To be sure, the volatility franchise has also been an occasional source of trouble. Credit Suisse this week delisted a group of exchange-traded notes including a $1.5 billion product that aimed to deliver twice the daily return of the S&P 500 VIX Short-Term Futures Index, leading Goldman Sachs to downgrade Cboe shares.
When it comes to the Treasury VIX, Mollet attributes its failure to a structural flaw that Cboe was in the process of fixing. The Treasury VIX expressed volatility in price terms, whereas the convention in Treasury options is to express it in basis points. Mollet said a conversion methodology had been worked out when Cboe learned that CME intended not to renew the options-data license when it expired.
CME declined to comment on the data license. Agha Mirza, its global head of interest-rate products, said in a statement that CME’s listed options are “the best way to monitor, trade or hedge volatility” on its 10-year Treasury futures contract. Volume in the options has grown 70% over the past five years, he said.
Located around the block from each other in Chicago, Cboe (formerly the Chicago Board Options Exchange) was founded in 1973 as an options trading floor, while CME (formerly the Chicago Mercantile Exchange) whose biggest products are interest-rate futures, began as a commodity futures exchange in 1898.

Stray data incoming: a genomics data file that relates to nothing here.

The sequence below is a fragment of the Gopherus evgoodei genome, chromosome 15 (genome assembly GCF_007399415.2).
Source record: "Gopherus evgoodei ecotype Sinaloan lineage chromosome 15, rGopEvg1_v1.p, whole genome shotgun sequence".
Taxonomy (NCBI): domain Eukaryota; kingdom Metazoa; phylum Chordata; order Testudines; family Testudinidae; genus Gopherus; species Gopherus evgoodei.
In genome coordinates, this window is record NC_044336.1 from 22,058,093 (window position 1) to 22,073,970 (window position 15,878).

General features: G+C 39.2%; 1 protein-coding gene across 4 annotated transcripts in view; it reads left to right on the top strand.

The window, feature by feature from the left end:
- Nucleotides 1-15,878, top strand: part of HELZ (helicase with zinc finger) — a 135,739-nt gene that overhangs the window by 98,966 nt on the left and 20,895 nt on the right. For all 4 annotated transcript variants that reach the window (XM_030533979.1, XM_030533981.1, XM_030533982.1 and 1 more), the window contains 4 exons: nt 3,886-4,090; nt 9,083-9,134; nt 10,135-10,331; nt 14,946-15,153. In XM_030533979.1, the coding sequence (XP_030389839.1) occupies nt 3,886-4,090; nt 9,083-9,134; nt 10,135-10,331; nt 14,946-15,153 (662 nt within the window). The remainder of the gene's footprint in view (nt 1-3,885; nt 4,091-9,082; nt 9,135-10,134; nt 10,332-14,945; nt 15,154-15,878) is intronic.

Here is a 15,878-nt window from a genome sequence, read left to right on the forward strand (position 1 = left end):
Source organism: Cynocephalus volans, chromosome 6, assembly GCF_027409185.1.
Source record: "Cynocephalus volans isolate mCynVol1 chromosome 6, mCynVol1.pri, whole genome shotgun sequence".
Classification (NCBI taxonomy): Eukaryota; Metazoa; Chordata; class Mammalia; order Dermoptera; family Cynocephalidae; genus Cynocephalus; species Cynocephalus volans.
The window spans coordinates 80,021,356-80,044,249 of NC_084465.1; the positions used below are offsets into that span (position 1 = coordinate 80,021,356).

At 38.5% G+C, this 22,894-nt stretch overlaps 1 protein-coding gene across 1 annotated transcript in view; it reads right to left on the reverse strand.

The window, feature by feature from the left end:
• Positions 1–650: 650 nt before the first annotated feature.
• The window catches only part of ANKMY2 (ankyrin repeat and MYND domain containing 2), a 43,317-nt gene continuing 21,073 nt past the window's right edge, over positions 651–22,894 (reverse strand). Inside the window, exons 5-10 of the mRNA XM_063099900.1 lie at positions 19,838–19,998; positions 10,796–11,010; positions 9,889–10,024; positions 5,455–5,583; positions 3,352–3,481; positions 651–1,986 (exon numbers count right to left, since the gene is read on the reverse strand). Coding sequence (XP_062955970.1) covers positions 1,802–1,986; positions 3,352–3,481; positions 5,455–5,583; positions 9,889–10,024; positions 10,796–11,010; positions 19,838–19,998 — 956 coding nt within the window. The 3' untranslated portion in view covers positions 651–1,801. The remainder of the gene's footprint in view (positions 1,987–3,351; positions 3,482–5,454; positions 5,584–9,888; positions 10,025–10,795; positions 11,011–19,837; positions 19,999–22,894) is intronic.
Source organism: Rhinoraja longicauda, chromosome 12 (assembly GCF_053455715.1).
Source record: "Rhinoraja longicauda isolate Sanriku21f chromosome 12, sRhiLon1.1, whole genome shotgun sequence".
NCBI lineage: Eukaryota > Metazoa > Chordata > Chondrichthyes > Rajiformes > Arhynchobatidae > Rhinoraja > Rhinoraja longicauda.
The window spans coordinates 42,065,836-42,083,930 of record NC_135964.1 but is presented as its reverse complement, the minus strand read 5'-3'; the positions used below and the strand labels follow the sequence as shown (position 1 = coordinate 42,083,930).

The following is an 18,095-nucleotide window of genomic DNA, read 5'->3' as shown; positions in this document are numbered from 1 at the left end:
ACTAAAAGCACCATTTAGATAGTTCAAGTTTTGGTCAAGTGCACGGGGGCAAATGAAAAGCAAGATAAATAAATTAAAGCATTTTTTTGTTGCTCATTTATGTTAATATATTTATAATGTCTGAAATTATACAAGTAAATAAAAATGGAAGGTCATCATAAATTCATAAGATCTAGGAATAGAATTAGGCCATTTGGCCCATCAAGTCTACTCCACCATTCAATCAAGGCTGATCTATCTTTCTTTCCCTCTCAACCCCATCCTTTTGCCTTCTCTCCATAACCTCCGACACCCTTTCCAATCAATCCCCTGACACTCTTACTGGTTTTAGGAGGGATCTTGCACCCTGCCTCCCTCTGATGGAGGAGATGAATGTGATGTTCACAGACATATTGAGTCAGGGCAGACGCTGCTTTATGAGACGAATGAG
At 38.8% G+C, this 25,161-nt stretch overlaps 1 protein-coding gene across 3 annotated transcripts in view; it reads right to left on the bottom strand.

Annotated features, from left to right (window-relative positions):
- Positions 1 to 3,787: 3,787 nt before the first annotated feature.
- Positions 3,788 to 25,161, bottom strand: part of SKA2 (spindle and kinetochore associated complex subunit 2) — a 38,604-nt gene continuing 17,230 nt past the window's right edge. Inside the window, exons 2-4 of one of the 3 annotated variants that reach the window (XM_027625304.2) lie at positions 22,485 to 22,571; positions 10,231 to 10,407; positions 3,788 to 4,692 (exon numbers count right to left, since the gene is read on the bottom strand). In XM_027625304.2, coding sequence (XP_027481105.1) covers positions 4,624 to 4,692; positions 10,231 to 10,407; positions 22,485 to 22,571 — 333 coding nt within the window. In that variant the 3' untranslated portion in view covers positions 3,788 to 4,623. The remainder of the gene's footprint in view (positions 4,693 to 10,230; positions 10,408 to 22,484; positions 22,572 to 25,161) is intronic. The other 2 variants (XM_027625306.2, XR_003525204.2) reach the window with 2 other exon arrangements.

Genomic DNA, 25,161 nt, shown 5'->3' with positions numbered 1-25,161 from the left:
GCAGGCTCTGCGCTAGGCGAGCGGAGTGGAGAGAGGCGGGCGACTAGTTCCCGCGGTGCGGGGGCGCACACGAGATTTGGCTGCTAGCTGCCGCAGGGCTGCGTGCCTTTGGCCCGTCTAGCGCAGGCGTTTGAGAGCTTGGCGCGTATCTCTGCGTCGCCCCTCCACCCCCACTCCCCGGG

Cboe is betting there’s room for more growth outside the “relatively small subset” of investors with access to CME’s products and over-the-counter interest-rate derivatives. That was its experience when it listed futures and options on the VIX, Mollet said.
By calculating a volatility index for the TLT, Cboe will sidestep the data licensing pitfall. Also, the ETF compares favorably as an underlying asset to the more complicated Treasury futures contract, which tracks a basket of deliverable bonds and has quarterly expirations. And there is plentiful liquidity in the options. The fund is the third most-traded fixed-income ETF, and has the second-highest open interest in its options.
Creating volatility indexes for swaps is a harder lift because options pricing data is relatively sparse, Mollet said. But there is more potential for an array of products based on various tenor-maturity combinations, as well as other currencies.
Bassman, who retired from financial services in 2017 but continues to publish commentary on his website ConvexityMaven.com, is skeptical about the growth potential of rates volatility index trading, relative to VIX futures and options.
Indicators like the MOVE index “are important for risk analysis and management, but trading these products can be more challenging since their short-term correlation to rate level can be fluid,” he said. The VIX has a strong negative correlation to the S&P 500, whereas the MOVE can spike when rates move sharply in either direction.
Also, as the MOVE index shows — and the Treasury VIX did until it was discontinued — U.S. rates volatility collapsed after the Fed cut the U.S. policy rate to near zero in March and vowed to keep it there for as long as it takes the economy to recover from the pandemic.
The level of volatility might influence the timing of any decision to list futures and options on the new indexes, Mollet said. In the meantime, however, “We’re giving people transparency and insight into how Treasury volatility behaves,” and expect demand for the new index “regardless of what market sentiment is at this point.”